When Hamilton schools abruptly suspended in-person classes last March, teachers and students were forced to quickly adapt to the new reality of remote learning. But after six months of a forced hiatus from the classroom, a majority of Kindergarten to Grade 12 students across the province returned to in-person classes in September. Eight weeks into the new school term, the HJN talked to teachers and post-secondary educators within the community to get a picture of how they and their students are coping with new realities.
On the morning of Oct. 5, which marked Teachers Day in Canada, Mohawk College educator Alice Mendelson wrote the following words on her Facebook page: “Every day that I teach is possible because some other glorious person is teaching my four wonders. Every day, teachers take them in, celebrate who they are, and create islands of learning, of fun, of community—amidst stress, uncertainty and illness.”
Mendelson’s words ring particularly true at a time when teachers’ responsibilities now include making sure their students follow a myriad of new safety protocols, not to mention the challenge of wearing a mask for hours every day and concerns about their own health. Below are summaries of our conversations with elementary school teachers who are back in their classrooms this fall.
1. How did teachers feel about going back to school?
The simple answer is ‘concerned.’ Dora-Ann Cohen Ellison, who teaches kindergarten with the Hamilton-Wentworth District School Board said she was “a little apprehensive” about managing a play-based program with so many new protocols.
“Our kids are so little. Some are only three years old ... They touch everything,” she said.
A second concern for Cohen Ellison was for her family’s safety.
“I am a teacher. My husband works in a congregant living setting within the public sector and I have my own kids who go to Kehila. What happens if my own kids get sick, or if I get sick? And I am not talking just about COVID-19. Even if I get a regular cold, I can’t go to work.”
After cancelling all classes back in March, the Hamilton Hebrew Academy reopened its daycare program in July. Preschool teacher Joy Zians, who suffers from asthma, was nervous.
“I didn’t know what to expect,” she said. Putting all the new safety protocols in place was “a lot of work,” she said, but what really put her mind to rest was seeing how well the children adapted. “The kids are so resilient. They just want to be loved.”
Bob Childs, a secular studies teacher at the HHA said his early concerns about returning to the classroom were eased by the administration’s consideration for staff safety.
“We had a lot of open Zoom meetings before we started. How we were going to run our classrooms ... what safety measures we would like to have ... so that we would feel safe, as well as the children in that environment,” he said.
Childs spent the opening weeks of school making sure his Grade 3 and 4 students understood and felt comfortable with new protocols, which included wearing masks at all times and using designated entrances, bathrooms, and a playground section assigned to their particular cohort.
“I think the Academy has done one excellent job,” said Childs. “I feel safer going into the classroom than I do going in to the grocery store because I know that everyone is focused on the proper way to do things.”
2. How are the kids doing?
Kehila Heschel Kindergarten and Grade 1/2 teacher Linda Geva, said that, while getting used to the new protocols was overwhelming, staff and students have adjusted well to the new routines.
“It’s going great ...We wear face masks, wash our hands, use hand sanitizer. The kids listen to the rules and follow the rules. They go with the flow and adapt to whatever the situation is,” she said.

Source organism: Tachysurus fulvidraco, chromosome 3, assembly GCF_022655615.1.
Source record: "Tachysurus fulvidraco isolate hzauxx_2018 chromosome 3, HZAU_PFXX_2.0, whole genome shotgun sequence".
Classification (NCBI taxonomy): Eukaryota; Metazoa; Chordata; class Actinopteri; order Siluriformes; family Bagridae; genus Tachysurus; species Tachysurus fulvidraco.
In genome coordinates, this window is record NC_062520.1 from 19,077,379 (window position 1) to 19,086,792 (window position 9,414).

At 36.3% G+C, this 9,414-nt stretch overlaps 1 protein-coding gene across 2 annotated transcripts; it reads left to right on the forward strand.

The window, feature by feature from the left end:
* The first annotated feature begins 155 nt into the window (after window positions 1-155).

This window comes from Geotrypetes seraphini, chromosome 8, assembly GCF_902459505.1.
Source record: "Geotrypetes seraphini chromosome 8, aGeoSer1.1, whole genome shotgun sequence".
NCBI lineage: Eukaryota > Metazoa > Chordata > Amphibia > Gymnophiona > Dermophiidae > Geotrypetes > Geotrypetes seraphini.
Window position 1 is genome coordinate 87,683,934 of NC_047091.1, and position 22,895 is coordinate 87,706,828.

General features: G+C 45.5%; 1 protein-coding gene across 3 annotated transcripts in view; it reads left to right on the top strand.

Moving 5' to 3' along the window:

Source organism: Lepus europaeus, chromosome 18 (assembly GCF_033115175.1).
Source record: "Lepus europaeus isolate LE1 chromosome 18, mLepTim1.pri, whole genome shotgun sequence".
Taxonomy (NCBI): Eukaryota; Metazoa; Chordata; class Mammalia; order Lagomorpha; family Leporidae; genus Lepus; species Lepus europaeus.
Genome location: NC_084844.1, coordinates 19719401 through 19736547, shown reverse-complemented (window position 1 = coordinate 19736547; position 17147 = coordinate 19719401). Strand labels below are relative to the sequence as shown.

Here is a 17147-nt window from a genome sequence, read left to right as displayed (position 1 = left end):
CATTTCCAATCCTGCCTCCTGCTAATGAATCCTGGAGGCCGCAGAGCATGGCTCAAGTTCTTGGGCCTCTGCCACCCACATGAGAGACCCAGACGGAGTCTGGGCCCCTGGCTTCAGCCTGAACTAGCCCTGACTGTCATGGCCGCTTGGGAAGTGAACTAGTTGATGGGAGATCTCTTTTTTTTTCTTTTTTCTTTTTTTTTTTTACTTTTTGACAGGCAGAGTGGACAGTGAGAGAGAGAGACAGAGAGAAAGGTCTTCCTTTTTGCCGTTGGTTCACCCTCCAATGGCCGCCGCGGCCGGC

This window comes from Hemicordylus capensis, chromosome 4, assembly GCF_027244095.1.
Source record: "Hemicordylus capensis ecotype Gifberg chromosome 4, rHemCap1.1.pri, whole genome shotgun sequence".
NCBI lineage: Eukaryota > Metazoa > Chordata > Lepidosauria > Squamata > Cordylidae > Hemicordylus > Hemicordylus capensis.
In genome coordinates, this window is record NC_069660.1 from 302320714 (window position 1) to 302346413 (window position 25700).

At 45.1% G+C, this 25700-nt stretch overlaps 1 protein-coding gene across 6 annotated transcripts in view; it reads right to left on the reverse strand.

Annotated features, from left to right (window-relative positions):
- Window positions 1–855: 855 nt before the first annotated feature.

Cohen Ellison said her students have been “amazingly resilient and adapted so much more quickly and easily than even adults have.”
Of her Junior Kindergarten students, Zians says, “I think their emotional and social well-being is in good shape actually,” other than occasional incidents that reveal the underlying stress that children have absorbed simply by living through these unprecedented times. For example, one day during circle time, a child suddenly exclaimed, “Mrs. Zians, she’s too close to me.” Zians responded calmly and asked the second child to move over.
“When you lend your calm to someone, then they lend their calm to someone and it’s a trickle down effect. Then everybody’s in a better space,” said Zians.
Shauna Eisenberg teaches Kindergarten and Grade 8 at an inner city school. While her Kindergarten students have adapted well to her school’s new protocols, the situation is more complex with her older students.
“A lot of them are struggling. They’re happy to be back but they’re really frustrated by a lot of the rules,” she said, especially those that stipulate staying within a confined area during recess.
“This is their outdoor time. It’s a concrete square they’re allowed in. They can’t talk to their friends in other classes and there’s very little space to run and play.”
For the most part, however, Eisenberg said her students are doing much better than she had feared.
“I was really nervous about coming back and what kind of state the kids were in and I’ve been really amazed at how well most of them are doing.”
The challenges in education this fall are difficult for everyone, but special education students are especially vulnerable. These students may be more overlooked than usual because of new demands placed on teachers during the pandemic and the need for a well-established resource team has never been more important, said Ali Ostrowski, coordinator of the HHA’s Student Success Centre. When the HHA suspended classes last March, Ostrowski continued working with her students online, a transition her students adapted to easily.
“So many kids did so well online,” she said. “We were able to leverage their strengths and their focus.”
Ostrowski now works with students separated by a plexiglass divider an average of 20 minutes at a time three to five times a week. Teachers regularly tell her how students return to class more calm and confident after working with her.
That’s not to say that all students are sailing through this COVID-19 period. Ostrowski, whose additional responsibilities include screening students as they come into the building every morning, has observed that children with a propensity towards anxiety are having a hard time.
But Ostrowski has also observed something positive during her morning routine.